http://www.cs.cmu.edu/~15819/zedbook.pdf
    I see from the link that that is Computer Science at Carnegie Mellon.
    That explains a lot. Perhaps you can find a board such as this devoted to computer science.

    As for standard notation, look to books by Irving Copi (a Russel student) or books by Willard Quine.
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  5. #5
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    Re: one-point rule using Z

    this appears to be a logic problem, though, not a computer science problem. i could be wrong (i haven't looked at the referenced text in detail) but here : (the colon) is used instead of "is an element of", and the dot just means "such that" or "it is the case that".
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  6. #6
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    Re: one-point rule using Z

    Hi all, yes Deveno this is definitely a logic question. But i cant get my head around as to what the quantifier suppose to mean. If i try interpret that into English, could anyone please validate if at all it makes any sense or its just me who not thinking it right. So basically it says

    "there exists a x in Natural numbers \exists x : \mathbb{N} such that \bullet for all y in natural number such that y is not equal to z or y is not equal to x \forall y : \mathbb{N} \bullet y \neq z \vee y \neq x implies \Rightarrow for all y in natural numbers such that z is greater than y \forall y : \mathbb{N} \bullet z > y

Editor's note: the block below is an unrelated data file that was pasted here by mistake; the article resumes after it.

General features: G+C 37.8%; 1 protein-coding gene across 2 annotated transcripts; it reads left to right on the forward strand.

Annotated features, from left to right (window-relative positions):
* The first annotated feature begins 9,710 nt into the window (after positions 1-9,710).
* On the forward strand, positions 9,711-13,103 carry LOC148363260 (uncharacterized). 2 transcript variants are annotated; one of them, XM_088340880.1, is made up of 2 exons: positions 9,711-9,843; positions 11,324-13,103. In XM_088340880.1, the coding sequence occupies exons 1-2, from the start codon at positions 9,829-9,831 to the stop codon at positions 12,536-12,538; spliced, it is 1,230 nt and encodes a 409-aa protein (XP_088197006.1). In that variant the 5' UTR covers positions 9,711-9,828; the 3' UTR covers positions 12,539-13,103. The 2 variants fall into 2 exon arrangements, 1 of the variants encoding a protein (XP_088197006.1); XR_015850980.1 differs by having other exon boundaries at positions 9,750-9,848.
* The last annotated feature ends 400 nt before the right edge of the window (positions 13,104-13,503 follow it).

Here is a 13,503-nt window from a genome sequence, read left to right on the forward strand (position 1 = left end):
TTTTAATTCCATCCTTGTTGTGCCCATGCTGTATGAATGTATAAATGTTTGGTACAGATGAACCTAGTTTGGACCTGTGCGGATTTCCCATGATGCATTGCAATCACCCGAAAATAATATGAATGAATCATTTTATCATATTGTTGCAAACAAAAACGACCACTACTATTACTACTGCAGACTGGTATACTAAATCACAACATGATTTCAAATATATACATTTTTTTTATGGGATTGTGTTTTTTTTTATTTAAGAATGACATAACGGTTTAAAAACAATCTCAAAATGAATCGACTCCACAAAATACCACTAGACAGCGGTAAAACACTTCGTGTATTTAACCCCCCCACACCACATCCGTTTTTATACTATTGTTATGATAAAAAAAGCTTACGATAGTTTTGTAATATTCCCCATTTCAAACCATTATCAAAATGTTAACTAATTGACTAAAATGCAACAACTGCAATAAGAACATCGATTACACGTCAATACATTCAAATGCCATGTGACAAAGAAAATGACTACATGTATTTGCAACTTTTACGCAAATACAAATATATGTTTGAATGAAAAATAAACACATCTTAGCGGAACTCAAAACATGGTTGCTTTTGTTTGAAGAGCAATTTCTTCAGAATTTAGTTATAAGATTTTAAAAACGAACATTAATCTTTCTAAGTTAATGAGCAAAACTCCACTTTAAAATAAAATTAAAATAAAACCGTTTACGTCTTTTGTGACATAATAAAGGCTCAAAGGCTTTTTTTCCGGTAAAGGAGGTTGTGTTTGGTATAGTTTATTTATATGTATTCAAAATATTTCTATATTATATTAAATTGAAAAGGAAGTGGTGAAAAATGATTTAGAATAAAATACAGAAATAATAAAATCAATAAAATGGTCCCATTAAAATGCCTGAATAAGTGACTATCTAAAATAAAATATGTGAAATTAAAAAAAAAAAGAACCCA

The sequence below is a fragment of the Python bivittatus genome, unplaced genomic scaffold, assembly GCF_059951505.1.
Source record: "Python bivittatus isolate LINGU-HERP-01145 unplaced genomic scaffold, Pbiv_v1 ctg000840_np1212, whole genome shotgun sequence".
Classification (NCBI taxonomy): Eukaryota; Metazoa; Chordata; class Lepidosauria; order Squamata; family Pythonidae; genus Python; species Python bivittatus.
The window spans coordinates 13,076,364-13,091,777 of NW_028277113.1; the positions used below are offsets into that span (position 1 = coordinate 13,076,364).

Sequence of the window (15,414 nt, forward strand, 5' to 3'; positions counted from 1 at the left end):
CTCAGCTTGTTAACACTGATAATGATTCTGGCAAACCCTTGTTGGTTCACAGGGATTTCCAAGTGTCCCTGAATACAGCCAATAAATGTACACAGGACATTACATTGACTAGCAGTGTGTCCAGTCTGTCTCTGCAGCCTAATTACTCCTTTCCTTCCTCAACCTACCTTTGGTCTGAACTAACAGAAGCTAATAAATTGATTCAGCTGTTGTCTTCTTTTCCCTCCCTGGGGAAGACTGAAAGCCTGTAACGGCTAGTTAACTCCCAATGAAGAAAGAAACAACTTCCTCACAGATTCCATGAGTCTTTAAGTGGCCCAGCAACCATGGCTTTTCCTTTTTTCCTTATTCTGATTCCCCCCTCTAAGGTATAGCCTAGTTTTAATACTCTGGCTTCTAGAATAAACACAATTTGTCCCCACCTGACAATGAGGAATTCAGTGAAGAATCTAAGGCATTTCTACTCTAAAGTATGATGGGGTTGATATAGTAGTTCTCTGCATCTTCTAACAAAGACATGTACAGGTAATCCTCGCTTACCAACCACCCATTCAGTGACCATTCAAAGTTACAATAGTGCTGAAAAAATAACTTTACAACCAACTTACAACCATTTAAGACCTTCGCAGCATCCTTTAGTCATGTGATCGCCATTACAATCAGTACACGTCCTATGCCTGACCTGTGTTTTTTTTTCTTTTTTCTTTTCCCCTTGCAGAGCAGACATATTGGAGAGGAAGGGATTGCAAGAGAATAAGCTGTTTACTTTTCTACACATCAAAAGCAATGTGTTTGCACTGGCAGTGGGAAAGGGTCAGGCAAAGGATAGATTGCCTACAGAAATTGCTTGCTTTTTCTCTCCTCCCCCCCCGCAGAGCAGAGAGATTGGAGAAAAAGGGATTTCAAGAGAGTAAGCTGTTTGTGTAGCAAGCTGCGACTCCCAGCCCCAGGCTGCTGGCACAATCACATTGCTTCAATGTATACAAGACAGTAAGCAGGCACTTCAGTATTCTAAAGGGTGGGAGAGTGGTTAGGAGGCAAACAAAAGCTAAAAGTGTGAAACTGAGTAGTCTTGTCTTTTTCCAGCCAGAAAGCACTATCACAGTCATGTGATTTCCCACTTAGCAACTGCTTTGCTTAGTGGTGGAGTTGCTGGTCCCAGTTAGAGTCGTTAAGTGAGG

z is assumed to be an integer \mathbb{Z}"

    What I donít understand is the predicate y not equal to z or y not equal to x. This just doesnít make sense. z here can have value of both positive and negative in range. Does this mean that y is proving that it will always be positive? If that was the case, we have already proved that because y is of type natural number which means that it canít hold a value bellow 0!

    thanks

    ssharish
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    Re: one-point rule using Z

    Quote Originally Posted by ssharish View Post
    Could anyone please help me point out some direction on where to start? Which inference rule to apply first to simplify the following quantification using one-point rule and predicate logic

    \exists x:\mathbb{N}\bullet(\forall y:\mathbb{N}\bullet y\neq z \vee y \neq x) \Rightarrow (\forall y:\mathbb{N} \bullet z > y)
    What exactly do you want to do with this expression: prove it? It is true when z is a natural number because then for x = z both the premise \forall y:\mathbb{N}.\, y\neq z \vee y \neq x and the conclusion \forall y:\mathbb{N}.\, z > y are false. However, when z is negative, it is false because the conclusion is still false, but the premise is true: every natural number y is different from z.

    Quote Originally Posted by ssharish View Post
    What I donít understand is the predicate y not equal to z or y not equal to x. This just doesnít make sense. z here can have value of both positive and negative in range. Does this mean that y is proving that it will always be positive?
    I am not sure if Z considers y = z a well-formed formula when y\in\mathbb{N} and z\in\mathbb{Z}. But if it does, then I think its meaning is obvious: y and z have the same numerical value.